As rupee freefalls, differing exchange rates may land govt in hot water with IMF

The rupee closed at Rs 303.05 against the dollar in the interbank market, and was being sold as high as Rs 323 by exchange companies.

KARACHI: The rupee’s value continued to decline against the US dollar on Tuesday as the gap between the interbank and the ‘official’ and ‘unofficial’ rates in the open market widened, potentially putting the government in a precarious position weeks ahead of an International Monetary Fund (IMF) review.

The rupee lost Rs 1.05 or 0.35 percent in the interbank market to close at a historic low of Rs 303.05 per dollar in the interbank market, according to State Bank of Pakistan (SBP) data. The rupee has been in a freefall in recent days especially as the government lifted import restrictions, resulting in increased demand for the dollar. Tuesday’s loss marks the eighth straight session that the rupee’s value has declined.

Meanwhile, the US dollar was being sold at Rs 318 in the open market, according to the Exchange Companies Association of Pakistan (ECAP). This was an increase of Rs 3 or 0.95 percent from yesterday’s rate. However, the ‘official’ rate shared by the Association was significantly lower than the rate exchange companies were actually selling at.

According to two exchange companies that Profit reached out to, the US dollar was being sold at around Rs 323, and was in short supply.


Why do these different rates matter?

Under the terms of a Standby Agreement with the IMF that Pakistan signed in June this year, the government must adhere to a market-based exchange rate and the difference between the rates in the interbank and open markets must not exceed 1.25 percent for more than five business days.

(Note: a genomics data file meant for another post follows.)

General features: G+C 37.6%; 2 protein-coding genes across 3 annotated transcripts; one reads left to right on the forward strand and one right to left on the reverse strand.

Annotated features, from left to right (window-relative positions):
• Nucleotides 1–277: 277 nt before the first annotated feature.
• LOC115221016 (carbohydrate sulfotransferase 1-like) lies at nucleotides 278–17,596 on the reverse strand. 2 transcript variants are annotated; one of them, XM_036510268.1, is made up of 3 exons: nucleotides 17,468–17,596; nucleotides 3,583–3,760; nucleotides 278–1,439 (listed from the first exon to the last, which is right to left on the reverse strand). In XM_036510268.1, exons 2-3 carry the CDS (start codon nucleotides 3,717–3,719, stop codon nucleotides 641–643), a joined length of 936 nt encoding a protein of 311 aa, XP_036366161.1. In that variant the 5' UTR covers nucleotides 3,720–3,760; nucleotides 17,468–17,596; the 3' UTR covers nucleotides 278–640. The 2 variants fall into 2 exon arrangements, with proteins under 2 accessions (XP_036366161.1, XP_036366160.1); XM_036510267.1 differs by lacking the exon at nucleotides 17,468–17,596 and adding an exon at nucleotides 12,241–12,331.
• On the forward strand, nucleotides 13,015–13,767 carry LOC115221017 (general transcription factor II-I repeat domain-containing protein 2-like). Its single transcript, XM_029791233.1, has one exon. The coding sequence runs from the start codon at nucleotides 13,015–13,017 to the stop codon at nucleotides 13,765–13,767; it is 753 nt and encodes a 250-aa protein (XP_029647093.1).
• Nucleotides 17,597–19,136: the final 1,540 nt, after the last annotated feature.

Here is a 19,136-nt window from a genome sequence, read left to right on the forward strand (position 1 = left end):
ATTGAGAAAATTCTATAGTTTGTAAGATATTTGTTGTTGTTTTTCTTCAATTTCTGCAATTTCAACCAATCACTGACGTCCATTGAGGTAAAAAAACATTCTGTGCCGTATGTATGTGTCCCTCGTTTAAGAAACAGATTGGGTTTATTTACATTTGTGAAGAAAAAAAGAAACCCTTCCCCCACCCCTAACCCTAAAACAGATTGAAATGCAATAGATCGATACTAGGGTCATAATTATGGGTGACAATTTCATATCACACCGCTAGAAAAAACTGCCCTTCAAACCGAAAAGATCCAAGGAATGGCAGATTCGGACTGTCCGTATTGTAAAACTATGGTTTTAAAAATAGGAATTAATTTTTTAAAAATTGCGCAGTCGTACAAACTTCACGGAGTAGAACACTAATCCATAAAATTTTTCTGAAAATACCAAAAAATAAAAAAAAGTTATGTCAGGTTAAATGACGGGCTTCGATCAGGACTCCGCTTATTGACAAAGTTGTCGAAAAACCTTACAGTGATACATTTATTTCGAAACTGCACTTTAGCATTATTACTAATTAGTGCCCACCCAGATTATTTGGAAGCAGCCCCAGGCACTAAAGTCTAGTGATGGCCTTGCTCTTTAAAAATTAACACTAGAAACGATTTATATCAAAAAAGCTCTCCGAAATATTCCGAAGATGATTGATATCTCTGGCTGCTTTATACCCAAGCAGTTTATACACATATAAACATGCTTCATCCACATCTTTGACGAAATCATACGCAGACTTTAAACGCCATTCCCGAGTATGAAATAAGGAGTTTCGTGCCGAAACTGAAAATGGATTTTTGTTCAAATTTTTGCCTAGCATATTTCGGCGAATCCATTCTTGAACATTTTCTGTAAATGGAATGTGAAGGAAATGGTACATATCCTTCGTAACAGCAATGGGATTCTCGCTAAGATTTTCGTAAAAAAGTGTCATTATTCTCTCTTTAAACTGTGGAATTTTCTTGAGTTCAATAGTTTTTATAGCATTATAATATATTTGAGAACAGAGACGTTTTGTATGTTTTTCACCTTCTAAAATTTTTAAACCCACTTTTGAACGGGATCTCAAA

The difference between the interbank rate shared by the SBP and the ‘official’ open market rate shared by the ECAP is Rs 14.95 or 4.93 percent, which is already much higher than the premium the IMF wants to maintain. However, the gap between the interbank rate and the ‘unofficial’ open market rate is even higher – Rs 19.95 or 6.58 percent.

This means that if the rate of the dollar does not fall in the open market, the interbank rate will have to catch up no matter what. And if this premium is not reduced by the time the next IMF review rolls around – in October or November – or the government imposes any restrictions on selling dollars to try and bring down the open market rate, it may put the government in a weaker position to negotiate with the IMF for the release of the next tranche of the $3 billion SBA.

Ismail Iqbal Securities’ Head of Research Fahad Rauf said reducing the gap between rates in the interbank and open market warrants further depreciation. “The government needs to either bring the open market rate down or let the interbank rate match it,” he commented.

If the government did not allow the rupee to depreciate in the interbank market, or breached the Standby Agreement’s conditions, it would become difficult to convince the IMF for the release of the next tranche, he pointed out.

The next tranche of about $710 million is crucial for Pakistan as the SBP’s foreign exchange reserves fell below $8 billion in the week ending August 18, 2023, which are not enough to even fully cover two months of imports. In such a situation, it is essential that Pakistan completes the next review to shore up its reserves as it has to service debts amounting to $25 billion in FY24.

It is pertinent to mention that the IMF has already begun virtual talks with the Federal Board of Revenue to review its tax collection performance in the first two months of FY24 as part of the SBA.  

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  1. The continuous decline of the rupee against the US dollar, with widening gaps between interbank and market rates, presents a challenging situation for the government, especially with an impending IMF review. The rupee’s value dropped to a historic low of Rs 303.05 per dollar in the interbank market, driven by increased demand due to lifted import restrictions. The disparity between the official and unofficial market rates could hamper negotiations with the IMF for the release of the next tranche of the $3 billion SBA. To address this, reducing the gap between interbank and market rates is crucial, as failure to do so might impact the release of the much-needed tranche, considering Pakistan’s dwindling foreign exchange reserves and upcoming debt obligations.

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